It also helps when you have the league’s preeminent post player, too. Griner dropped 11 in the third quarter against Indiana on her way to a 25-point night. And followed that up with a 20-point first half against Washington on Thursday to keep Phoenix close. She’d finish that night with 30 points, 12 rebounds and five assists; as she continues to make a push to be considered in the MVP race; earning her third Western Conference Player of the Week nod of the 2021 season on Monday.
Griner has recorded a double-double in 13 of the Mercury’s 23 games this season already. And she and Diggins-Smith really kept the season afloat when Taurasi was missing time earlier in the season. And even when defenses scheme to take away one, the other can step up, like how Diggins-Smith dropped 25 on the Dream on Saturday.
.@SkyDigg4 is a walking bucket 🔥#CountIt pic.twitter.com/fmm4nAPKi0— WNBA (@WNBA) August 21, 2021
But Brondello has long preached that the Mercury will be at their best; when they have players other than their three superstars scoring in double-figures; providing offensive threats that other teams must respect. In both of their games against Atlanta since the Olympic break, they’ve gotten that. And while Cunningham scored 17 points in the win over Atlanta on Aug. 15, it’s been the emergence of Brianna Turner that has made a major difference.
Turner’s been renowned throughout the league for her defensive efforts, and it’s been no different this season. She’s followed up her All-Defensive Team effort in 2020 with a potential Defensive Player of the Year-worthy 2021. But she hasn’t been considered a threat on the offensive end for most of her career so far.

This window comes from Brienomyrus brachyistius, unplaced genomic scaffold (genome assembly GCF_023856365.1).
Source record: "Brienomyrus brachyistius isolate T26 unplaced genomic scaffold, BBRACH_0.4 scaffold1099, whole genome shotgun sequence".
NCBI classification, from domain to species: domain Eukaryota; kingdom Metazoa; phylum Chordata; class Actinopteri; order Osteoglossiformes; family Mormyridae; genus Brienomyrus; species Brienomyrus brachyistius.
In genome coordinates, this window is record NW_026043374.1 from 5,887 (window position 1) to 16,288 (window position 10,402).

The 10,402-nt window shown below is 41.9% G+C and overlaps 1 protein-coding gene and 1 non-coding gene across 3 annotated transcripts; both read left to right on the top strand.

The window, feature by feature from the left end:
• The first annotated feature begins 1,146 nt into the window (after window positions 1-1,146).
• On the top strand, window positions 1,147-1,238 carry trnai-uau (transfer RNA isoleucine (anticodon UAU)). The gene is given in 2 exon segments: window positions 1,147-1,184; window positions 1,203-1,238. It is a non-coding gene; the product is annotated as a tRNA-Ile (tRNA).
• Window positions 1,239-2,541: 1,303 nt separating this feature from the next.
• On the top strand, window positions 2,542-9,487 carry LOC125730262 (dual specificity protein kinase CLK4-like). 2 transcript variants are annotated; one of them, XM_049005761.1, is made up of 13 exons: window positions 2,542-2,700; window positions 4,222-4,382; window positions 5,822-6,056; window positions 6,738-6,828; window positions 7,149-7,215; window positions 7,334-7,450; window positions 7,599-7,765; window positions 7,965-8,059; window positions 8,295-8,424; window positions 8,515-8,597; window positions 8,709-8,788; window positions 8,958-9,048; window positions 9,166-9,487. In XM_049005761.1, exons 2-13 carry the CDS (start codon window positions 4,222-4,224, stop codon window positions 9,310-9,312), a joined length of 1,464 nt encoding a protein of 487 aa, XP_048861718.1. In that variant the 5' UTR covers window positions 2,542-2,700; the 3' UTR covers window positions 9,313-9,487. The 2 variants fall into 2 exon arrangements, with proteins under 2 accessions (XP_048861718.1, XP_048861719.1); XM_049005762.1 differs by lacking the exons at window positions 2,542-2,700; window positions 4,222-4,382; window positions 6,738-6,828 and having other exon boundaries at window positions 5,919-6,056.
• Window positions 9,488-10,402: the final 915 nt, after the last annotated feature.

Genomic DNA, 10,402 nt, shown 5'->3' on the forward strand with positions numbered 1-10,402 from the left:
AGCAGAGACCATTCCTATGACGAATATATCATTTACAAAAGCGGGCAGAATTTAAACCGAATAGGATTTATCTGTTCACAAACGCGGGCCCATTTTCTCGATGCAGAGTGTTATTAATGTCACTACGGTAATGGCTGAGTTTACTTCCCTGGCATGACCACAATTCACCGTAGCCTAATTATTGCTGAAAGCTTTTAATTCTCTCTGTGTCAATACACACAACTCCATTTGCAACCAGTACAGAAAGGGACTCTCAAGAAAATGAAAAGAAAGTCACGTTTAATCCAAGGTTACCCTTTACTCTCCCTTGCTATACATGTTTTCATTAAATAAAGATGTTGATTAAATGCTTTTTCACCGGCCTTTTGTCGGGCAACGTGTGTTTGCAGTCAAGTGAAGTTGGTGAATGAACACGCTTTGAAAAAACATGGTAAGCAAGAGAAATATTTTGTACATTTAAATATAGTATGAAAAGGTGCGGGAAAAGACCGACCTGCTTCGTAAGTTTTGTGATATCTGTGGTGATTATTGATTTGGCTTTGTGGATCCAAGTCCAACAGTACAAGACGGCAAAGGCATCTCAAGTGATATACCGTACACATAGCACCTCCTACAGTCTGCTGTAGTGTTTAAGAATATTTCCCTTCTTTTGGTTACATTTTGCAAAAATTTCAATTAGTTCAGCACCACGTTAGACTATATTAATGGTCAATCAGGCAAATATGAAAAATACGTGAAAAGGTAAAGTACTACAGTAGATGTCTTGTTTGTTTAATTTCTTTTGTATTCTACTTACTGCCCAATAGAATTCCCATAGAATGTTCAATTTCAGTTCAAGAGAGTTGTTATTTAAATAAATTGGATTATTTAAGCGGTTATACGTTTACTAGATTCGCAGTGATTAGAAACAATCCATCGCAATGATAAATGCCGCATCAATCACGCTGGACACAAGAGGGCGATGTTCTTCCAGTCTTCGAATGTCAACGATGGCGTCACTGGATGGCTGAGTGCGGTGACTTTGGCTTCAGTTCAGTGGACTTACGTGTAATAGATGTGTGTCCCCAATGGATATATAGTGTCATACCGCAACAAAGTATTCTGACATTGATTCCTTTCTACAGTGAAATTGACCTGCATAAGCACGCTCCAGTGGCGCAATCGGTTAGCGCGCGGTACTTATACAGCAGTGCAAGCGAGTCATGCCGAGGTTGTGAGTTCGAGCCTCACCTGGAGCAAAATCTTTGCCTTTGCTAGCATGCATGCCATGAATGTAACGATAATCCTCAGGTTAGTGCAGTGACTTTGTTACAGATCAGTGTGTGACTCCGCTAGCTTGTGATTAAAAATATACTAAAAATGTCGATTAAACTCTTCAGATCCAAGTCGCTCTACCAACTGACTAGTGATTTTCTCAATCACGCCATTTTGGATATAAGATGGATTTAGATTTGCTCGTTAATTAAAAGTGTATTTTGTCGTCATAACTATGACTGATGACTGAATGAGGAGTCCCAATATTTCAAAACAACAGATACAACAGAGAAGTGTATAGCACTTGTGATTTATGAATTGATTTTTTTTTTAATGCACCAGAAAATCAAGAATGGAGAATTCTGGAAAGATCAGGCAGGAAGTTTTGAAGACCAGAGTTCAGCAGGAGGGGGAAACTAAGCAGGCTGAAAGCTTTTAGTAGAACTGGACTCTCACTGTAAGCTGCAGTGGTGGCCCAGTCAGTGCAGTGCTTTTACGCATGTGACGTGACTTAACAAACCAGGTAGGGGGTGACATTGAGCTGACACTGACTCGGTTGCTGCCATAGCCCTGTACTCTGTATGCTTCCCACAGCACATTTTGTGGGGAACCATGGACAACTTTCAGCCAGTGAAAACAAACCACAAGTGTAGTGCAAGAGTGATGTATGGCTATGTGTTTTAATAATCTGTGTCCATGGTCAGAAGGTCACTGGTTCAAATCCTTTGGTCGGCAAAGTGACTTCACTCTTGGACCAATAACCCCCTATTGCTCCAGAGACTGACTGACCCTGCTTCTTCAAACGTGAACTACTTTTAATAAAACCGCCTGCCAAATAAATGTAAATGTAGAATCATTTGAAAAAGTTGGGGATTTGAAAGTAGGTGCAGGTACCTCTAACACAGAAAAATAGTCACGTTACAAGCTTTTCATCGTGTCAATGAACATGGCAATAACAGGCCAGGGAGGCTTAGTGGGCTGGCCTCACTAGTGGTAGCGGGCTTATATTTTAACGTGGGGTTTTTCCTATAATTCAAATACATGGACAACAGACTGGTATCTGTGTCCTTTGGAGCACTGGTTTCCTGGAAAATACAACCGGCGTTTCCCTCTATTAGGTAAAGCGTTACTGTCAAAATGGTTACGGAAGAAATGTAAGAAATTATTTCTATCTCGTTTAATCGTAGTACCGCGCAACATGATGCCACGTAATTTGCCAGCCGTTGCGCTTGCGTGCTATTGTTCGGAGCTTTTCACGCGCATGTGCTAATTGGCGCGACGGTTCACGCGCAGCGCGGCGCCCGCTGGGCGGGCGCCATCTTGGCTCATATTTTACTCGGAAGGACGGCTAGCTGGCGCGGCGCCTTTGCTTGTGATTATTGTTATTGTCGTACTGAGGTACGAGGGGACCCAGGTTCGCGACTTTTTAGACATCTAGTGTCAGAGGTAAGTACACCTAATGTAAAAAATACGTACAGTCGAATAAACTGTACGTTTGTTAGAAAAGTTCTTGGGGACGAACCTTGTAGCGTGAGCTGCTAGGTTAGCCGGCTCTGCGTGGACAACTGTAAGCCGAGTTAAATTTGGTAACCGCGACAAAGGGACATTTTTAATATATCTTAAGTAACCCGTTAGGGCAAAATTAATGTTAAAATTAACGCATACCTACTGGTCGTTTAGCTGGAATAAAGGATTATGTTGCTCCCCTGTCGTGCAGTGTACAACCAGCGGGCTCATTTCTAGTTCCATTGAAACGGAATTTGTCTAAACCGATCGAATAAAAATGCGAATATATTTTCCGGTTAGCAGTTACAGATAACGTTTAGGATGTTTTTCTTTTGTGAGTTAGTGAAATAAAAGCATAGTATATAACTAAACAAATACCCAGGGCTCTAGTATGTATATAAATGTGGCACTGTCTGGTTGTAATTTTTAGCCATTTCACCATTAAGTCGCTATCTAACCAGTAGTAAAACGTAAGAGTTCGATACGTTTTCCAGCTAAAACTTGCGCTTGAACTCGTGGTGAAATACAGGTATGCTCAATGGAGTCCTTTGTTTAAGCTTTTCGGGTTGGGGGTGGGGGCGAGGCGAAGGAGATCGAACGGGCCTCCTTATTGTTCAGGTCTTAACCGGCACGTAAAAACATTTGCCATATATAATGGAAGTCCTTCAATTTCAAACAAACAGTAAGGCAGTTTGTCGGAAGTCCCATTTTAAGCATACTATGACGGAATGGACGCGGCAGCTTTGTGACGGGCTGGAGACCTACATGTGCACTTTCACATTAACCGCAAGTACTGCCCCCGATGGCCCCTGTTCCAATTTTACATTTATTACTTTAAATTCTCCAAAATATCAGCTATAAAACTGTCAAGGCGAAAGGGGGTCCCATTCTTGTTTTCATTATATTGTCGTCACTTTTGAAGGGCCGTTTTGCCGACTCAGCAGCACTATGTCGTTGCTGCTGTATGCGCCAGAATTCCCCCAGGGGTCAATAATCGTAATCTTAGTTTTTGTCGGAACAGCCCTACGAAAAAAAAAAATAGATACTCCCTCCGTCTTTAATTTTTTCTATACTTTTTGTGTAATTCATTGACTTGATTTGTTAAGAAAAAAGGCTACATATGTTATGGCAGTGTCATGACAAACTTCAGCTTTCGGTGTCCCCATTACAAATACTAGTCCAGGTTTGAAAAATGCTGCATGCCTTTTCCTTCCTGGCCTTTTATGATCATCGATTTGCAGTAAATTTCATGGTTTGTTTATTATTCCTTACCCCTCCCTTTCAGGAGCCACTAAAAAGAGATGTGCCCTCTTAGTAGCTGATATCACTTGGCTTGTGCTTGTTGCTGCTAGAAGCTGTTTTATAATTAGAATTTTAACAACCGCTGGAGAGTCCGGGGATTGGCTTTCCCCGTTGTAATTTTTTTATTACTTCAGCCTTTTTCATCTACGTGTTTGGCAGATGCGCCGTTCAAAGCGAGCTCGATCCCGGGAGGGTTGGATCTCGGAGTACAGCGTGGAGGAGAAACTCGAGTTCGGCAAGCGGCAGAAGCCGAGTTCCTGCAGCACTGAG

But Turner’s come out of the Olympic break a far more aggressive player on the offensive end. She’s had double-digit points in three of four games — highlighted by a 15-point effort against the Dream on Saturday — and she grabbed 14 offensive rebounds in those four games, too. Even on a team with three great offensive threats, Brondello wants Turner comfortable calling for the ball, too.
“We trust her, we want her to take an outside shot,” Brondello said. “We trust her to do so many things. If she can get double-digits in every game, it makes it harder to scout against us.”
Turner still has shown her versatility on defense in guarding both inside and on the perimeter; successfully shutting down Courtney Williams for the majority of Saturday’s game in Atlanta. Her efforts have earned considerable praise from her teammates throughout the season, both from Diggins-Smith starting up the campaign for Defensive Player of the Year earlier this season and from Taurasi.
“Breezy just does what Breezy does,” Taurasi said. “She’s a complete maniac out there and is our band-aid in a lot of ways. She’s just unbelievable. Probably my favorite player in the entire league.”